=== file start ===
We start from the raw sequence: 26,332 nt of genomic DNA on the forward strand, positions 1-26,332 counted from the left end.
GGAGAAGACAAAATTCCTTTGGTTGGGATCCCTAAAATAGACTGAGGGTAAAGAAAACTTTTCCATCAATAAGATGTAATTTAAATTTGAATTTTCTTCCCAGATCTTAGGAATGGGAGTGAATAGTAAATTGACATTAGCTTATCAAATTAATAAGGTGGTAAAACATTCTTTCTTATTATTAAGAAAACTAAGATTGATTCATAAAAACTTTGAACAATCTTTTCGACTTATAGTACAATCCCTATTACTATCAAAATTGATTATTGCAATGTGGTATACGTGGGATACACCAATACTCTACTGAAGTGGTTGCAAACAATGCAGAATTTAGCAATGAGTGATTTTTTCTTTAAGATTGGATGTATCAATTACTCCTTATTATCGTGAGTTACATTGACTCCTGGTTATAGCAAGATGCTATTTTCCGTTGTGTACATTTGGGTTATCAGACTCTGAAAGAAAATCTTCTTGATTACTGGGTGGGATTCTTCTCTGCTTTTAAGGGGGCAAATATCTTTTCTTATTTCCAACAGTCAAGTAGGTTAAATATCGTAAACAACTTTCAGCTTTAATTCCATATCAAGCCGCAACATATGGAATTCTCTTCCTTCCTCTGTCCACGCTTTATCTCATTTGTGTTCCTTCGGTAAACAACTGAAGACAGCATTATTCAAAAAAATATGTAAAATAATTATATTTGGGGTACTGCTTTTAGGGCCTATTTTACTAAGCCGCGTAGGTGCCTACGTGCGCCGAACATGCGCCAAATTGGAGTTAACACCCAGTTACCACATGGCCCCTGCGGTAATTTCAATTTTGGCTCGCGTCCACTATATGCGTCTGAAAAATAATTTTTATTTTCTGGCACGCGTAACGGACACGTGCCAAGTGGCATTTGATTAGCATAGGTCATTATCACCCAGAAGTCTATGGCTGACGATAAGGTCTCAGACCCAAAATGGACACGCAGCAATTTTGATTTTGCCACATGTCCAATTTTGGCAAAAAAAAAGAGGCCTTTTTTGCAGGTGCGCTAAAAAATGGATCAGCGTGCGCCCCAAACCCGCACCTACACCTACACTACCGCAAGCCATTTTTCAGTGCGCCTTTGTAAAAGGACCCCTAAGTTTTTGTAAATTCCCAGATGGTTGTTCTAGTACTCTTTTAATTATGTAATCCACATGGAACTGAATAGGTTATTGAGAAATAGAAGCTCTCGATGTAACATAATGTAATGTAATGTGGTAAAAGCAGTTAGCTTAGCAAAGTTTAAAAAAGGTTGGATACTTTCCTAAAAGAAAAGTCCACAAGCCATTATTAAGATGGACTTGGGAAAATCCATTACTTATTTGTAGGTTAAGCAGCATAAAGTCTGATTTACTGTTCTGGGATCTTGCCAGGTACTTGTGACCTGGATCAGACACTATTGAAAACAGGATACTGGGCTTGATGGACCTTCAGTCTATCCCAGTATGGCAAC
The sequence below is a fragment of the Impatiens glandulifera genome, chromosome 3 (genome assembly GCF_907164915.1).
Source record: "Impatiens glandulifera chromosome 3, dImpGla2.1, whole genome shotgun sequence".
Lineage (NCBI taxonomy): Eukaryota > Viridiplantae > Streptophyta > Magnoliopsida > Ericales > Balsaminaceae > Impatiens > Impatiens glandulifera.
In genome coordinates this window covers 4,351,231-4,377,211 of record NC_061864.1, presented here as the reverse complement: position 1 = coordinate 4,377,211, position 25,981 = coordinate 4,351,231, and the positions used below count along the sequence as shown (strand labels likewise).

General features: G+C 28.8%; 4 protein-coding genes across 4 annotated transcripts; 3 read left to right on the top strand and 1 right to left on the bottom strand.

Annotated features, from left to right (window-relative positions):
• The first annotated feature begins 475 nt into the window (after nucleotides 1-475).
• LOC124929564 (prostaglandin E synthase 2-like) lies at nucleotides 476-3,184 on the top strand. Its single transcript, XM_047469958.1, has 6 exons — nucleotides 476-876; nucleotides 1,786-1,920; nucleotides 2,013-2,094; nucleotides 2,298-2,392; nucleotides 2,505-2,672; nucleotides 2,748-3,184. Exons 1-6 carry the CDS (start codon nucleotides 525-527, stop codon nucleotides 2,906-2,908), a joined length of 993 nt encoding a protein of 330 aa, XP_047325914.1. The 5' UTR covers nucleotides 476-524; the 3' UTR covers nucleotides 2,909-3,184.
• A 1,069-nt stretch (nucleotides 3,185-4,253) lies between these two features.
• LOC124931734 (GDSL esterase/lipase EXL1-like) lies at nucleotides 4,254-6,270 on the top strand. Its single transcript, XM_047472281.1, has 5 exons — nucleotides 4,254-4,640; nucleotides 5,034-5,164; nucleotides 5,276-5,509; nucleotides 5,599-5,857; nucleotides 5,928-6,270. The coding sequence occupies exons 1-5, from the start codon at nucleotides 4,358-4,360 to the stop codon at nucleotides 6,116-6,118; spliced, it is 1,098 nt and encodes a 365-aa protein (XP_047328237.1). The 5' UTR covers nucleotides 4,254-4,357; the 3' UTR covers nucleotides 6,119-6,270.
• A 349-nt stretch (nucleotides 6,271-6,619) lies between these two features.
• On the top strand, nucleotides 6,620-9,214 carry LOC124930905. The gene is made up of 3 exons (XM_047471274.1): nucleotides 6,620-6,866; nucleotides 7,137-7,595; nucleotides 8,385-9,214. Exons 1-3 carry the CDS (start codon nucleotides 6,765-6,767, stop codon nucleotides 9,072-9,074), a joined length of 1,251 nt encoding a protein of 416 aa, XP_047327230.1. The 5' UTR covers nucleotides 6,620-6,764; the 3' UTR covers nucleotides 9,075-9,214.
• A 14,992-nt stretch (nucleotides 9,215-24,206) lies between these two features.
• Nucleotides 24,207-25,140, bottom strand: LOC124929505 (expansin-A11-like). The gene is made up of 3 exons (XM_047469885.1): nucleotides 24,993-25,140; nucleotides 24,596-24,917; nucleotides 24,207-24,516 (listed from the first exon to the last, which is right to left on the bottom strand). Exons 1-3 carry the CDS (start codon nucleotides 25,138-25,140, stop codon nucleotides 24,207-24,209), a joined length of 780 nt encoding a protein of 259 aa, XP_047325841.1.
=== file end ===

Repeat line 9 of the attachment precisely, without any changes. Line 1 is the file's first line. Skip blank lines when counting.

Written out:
• The first annotated feature begins 475 nt into the window (after nucleotides 1-475).